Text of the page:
Training officers identify staff training needs, as well as plan and organise suitable training programmes.
As a Training Manager, you will carefully assess your organisation in order to identify possible training needs; you will then plan and organise training programmes to address these needs.
You will match the skills, abilities and ambitions of employees with your organisation's present and future staffing requirements. You might do this through job analysis, appraisal schemes or consultation with staff and Managers. This process is called a skills-gap analysis.
Once you have identified training needs, you will work out the most cost-effective and appropriate way to meet them.
You will need to negotiate with training providers so you can then select the most suitable training programme. This could be in the form of seminars, workshops, work shadowing or online learning. As a Training Manager, you will be responsible for planning and keeping to a budget which has been allocated for training and resources.
You will monitor training programmes while they are in progress and evaluate them by asking the trainees for their views. Training could take place within the company, at a training centre or on-the-job.
Trainees can include school leavers starting their first job, apprentices, graduates needing specialist training, or experienced employees being prepared for managerial roles.
As a Training Manager, you will often be involved in planning programmes to help staff to develop and expand their range of skills or to learn how to use new equipment. As a result, you will need to keep up to date with the latest training methods and courses.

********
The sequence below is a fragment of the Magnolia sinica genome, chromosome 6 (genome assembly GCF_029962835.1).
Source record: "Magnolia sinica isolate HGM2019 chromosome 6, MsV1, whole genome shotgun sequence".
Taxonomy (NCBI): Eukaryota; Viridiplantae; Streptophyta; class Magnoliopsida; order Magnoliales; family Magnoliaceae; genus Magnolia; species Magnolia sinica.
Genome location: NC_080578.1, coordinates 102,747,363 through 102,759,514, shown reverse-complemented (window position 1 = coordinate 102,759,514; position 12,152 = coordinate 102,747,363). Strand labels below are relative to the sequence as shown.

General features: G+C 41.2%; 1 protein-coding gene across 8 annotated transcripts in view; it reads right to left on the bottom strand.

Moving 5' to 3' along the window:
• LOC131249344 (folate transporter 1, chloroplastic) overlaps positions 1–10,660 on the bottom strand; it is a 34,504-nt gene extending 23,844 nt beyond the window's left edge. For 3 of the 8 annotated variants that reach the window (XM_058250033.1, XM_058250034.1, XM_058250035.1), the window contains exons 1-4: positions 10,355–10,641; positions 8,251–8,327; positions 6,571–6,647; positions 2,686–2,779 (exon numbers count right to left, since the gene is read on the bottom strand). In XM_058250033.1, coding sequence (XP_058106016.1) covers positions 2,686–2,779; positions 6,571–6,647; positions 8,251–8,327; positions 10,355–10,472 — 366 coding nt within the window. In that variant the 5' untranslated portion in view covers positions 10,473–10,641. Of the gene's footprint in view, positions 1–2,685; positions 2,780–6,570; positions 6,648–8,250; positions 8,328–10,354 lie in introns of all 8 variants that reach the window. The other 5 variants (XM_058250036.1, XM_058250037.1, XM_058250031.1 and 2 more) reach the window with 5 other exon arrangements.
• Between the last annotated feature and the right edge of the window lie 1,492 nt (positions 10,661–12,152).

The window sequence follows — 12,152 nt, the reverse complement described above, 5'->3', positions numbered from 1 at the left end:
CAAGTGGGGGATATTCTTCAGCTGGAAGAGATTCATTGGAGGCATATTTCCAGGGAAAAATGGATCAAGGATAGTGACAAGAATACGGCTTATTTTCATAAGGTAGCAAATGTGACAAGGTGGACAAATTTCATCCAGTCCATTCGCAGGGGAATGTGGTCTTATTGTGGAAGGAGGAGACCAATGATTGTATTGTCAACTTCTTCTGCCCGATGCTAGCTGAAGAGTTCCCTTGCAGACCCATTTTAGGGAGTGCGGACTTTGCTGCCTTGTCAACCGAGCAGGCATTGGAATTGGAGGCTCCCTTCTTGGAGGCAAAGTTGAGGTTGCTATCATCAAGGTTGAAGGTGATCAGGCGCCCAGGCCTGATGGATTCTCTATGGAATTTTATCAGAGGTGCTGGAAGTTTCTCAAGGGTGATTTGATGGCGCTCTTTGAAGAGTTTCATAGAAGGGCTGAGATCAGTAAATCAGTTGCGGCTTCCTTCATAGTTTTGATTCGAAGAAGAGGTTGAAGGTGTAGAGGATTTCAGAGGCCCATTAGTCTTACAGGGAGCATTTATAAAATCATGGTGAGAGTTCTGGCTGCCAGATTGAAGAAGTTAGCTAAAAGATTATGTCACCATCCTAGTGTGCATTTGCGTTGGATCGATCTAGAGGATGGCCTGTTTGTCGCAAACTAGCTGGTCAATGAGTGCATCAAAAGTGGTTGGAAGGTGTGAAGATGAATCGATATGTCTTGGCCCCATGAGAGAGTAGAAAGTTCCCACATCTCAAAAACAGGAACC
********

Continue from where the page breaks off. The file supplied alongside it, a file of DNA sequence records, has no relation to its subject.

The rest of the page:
Usually you won't provide the actual training youself; this could be the job of a Supervisor or Trainer. You might might, however, produce training materials for in-house courses.
You might work as part of a training and development team, possibly under the supervision of the HR Manager, or HR Business Partner.
Being able to read, write and speak Welsh may be an advantage when you’re looking for work in Wales.
Personal Qualities and Skills
To become a Training Manager, you'll need:
- communication skills, including the ability to explain things clearly
- public speaking skills if you deliver training yourself
- the ability to encourage and motivate people
- organisational ability to set objectives, meet deadlines and budgets, and plan ahead
- a high standard of English and numeracy, including an understanding of statistics
- ICT skills for planning and organising training programmes
- tact and patience
- knowledge of health and safety issues
Pay and Opportunities